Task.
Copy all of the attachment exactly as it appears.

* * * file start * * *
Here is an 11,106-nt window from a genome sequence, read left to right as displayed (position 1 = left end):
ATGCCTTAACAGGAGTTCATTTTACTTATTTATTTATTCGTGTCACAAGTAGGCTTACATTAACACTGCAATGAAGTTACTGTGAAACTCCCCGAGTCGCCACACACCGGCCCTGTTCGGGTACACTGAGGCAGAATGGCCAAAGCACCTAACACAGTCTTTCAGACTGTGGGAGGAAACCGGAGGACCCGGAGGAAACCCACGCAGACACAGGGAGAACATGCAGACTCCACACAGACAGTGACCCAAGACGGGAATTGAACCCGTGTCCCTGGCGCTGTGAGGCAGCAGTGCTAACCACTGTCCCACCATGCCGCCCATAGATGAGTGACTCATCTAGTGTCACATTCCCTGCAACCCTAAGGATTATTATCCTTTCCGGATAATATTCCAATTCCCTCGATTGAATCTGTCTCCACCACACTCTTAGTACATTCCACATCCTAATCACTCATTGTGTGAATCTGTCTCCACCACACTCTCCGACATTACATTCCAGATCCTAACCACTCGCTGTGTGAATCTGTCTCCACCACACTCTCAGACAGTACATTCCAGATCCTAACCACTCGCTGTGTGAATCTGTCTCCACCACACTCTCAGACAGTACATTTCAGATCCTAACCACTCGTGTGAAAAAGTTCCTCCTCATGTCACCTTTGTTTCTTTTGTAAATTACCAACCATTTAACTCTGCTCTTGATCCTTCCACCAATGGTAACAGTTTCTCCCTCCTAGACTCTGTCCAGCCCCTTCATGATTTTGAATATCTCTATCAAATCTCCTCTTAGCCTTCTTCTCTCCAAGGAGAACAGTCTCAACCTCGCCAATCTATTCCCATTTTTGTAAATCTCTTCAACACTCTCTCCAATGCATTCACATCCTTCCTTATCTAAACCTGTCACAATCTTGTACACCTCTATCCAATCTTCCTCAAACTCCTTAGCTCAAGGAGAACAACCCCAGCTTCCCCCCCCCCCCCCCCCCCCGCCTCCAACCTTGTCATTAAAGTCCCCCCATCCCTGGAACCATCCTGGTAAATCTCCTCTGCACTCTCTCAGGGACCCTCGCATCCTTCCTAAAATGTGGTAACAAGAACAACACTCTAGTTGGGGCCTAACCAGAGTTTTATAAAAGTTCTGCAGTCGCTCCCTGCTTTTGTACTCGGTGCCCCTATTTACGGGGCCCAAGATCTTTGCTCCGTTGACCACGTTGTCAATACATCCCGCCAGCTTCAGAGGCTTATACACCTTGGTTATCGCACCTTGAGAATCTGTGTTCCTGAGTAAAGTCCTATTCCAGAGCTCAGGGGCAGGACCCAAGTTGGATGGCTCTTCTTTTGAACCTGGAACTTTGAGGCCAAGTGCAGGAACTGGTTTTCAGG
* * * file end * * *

Here is an 11,106-nt window from a genome sequence, read left to right as displayed (position 1 = left end):
ATGCCTTAACAGGAGTTCATTTTACTTATTTATTTATTCGTGTCACAAGTAGGCTTACATTAACACTGCAATGAAGTTACTGTGAAACTCCCCGAGTCGCCACACACCGGCCCTGTTCGGGTACACTGAGGCAGAATGGCCAAAGCACCTAACACAGTCTTTCAGACTGTGGGAGGAAACCGGAGGACCCGGAGGAAACCCACGCAGACACAGGGAGAACATGCAGACTCCACACAGACAGTGACCCAAGACGGGAATTGAACCCGTGTCCCTGGCGCTGTGAGGCAGCAGTGCTAACCACTGTCCCACCATGCCGCCCATAGATGAGTGACTCATCTAGTGTCACATTCCCTGCAACCCTAAGGATTATTATCCTTTCCGGATAATATTCCAATTCCCTCGATTGAATCTGTCTCCACCACACTCTTAGTACATTCCACATCCTAATCACTCATTGTGTGAATCTGTCTCCACCACACTCTCCGACATTACATTCCAGATCCTAACCACTCGCTGTGTGAATCTGTCTCCACCACACTCTCAGACAGTACATTCCAGATCCTAACCACTCGCTGTGTGAATCTGTCTCCACCACACTCTCAGACAGTACATTTCAGATCCTAACCACTCGTGTGAAAAAGTTCCTCCTCATGTCACCTTTGTTTCTTTTGTAAATTACCAACCATTTAACTCTGCTCTTGATCCTTCCACCAATGGTAACAGTTTCTCCCTCCTAGACTCTGTCCAGCCCCTTCATGATTTTGAATATCTCTATCAAATCTCCTCTTAGCCTTCTTCTCTCCAAGGAGAACAGTCTCAACCTCGCCAATCTATTCCCATTTTTGTAAATCTCTTCAACACTCTCTCCAATGCATTCACATCCTTCCTTATCTAAACCTGTCACAATCTTGTACACCTCTATCCAATCTTCCTCAAACTCCTTAGCTCAAGGAGAACAACCCCAGCTTCCCCCCCCCCCCCCCCCCCCGCCTCCAACCTTGTCATTAAAGTCCCCCCATCCCTGGAACCATCCTGGTAAATCTCCTCTGCACTCTCTCAGGGACCCTCGCATCCTTCCTAAAATGTGGTAACAAGAACAACACTCTAGTTGGGGCCTAACCAGAGTTTTATAAAAGTTCTGCAGTCGCTCCCTGCTTTTGTACTCGGTGCCCCTATTTACGGGGCCCAAGATCTTTGCTCCGTTGACCACGTTGTCAATACATCCCGCCAGCTTCAGAGGCTTATACACCTTGGTTATCGCACCTTGAGAATCTGTGTTCCTGAGTAAAGTCCTATTCCAGAGCTCAGGGGCAGGACCCAAGTTGGATGGCTCTTCTTTTGAACCTGGAACTTTGAGGCCAAGTGCAGGAACTGGTTTTCAGG